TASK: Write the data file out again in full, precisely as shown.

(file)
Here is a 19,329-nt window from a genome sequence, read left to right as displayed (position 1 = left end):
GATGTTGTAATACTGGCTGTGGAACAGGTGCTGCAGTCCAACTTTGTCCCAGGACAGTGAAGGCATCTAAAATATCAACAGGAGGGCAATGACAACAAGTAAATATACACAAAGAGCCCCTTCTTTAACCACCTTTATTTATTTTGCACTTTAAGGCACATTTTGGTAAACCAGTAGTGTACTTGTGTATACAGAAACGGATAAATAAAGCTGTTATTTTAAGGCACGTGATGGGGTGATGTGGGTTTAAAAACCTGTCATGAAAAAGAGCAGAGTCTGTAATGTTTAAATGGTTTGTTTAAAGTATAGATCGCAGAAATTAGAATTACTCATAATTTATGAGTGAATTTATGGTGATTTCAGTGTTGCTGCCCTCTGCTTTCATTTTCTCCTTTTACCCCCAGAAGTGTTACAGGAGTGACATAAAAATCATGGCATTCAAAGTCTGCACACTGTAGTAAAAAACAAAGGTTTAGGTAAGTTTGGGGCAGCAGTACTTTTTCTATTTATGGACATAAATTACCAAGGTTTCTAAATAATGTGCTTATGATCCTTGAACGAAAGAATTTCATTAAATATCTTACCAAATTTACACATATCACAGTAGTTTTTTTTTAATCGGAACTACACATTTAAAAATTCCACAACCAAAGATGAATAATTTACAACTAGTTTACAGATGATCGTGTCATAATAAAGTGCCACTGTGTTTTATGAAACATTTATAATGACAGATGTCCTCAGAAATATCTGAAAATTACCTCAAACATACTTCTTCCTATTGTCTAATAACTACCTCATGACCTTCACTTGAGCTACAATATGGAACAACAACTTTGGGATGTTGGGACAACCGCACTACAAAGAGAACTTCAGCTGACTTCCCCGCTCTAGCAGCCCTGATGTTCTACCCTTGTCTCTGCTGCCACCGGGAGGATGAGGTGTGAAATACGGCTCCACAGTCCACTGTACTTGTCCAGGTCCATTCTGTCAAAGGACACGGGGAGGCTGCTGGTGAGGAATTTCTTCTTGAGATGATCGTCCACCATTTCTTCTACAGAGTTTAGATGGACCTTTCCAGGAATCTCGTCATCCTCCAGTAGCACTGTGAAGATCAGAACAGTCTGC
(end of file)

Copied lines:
Here is a 19,329-nt window from a genome sequence, read left to right as displayed (position 1 = left end):
GATGTTGTAATACTGGCTGTGGAACAGGTGCTGCAGTCCAACTTTGTCCCAGGACAGTGAAGGCATCTAAAATATCAACAGGAGGGCAATGACAACAAGTAAATATACACAAAGAGCCCCTTCTTTAACCACCTTTATTTATTTTGCACTTTAAGGCACATTTTGGTAAACCAGTAGTGTACTTGTGTATACAGAAACGGATAAATAAAGCTGTTATTTTAAGGCACGTGATGGGGTGATGTGGGTTTAAAAACCTGTCATGAAAAAGAGCAGAGTCTGTAATGTTTAAATGGTTTGTTTAAAGTATAGATCGCAGAAATTAGAATTACTCATAATTTATGAGTGAATTTATGGTGATTTCAGTGTTGCTGCCCTCTGCTTTCATTTTCTCCTTTTACCCCCAGAAGTGTTACAGGAGTGACATAAAAATCATGGCATTCAAAGTCTGCACACTGTAGTAAAAAACAAAGGTTTAGGTAAGTTTGGGGCAGCAGTACTTTTTCTATTTATGGACATAAATTACCAAGGTTTCTAAATAATGTGCTTATGATCCTTGAACGAAAGAATTTCATTAAATATCTTACCAAATTTACACATATCACAGTAGTTTTTTTTTAATCGGAACTACACATTTAAAAATTCCACAACCAAAGATGAATAATTTACAACTAGTTTACAGATGATCGTGTCATAATAAAGTGCCACTGTGTTTTATGAAACATTTATAATGACAGATGTCCTCAGAAATATCTGAAAATTACCTCAAACATACTTCTTCCTATTGTCTAATAACTACCTCATGACCTTCACTTGAGCTACAATATGGAACAACAACTTTGGGATGTTGGGACAACCGCACTACAAAGAGAACTTCAGCTGACTTCCCCGCTCTAGCAGCCCTGATGTTCTACCCTTGTCTCTGCTGCCACCGGGAGGATGAGGTGTGAAATACGGCTCCACAGTCCACTGTACTTGTCCAGGTCCATTCTGTCAAAGGACACGGGGAGGCTGCTGGTGAGGAATTTCTTCTTGAGATGATCGTCCACCATTTCTTCTACAGAGTTTAGATGGACCTTTCCAGGAATCTCGTCATCCTCCAGTAGCACTGTGAAGATCAGAACAGTCTGC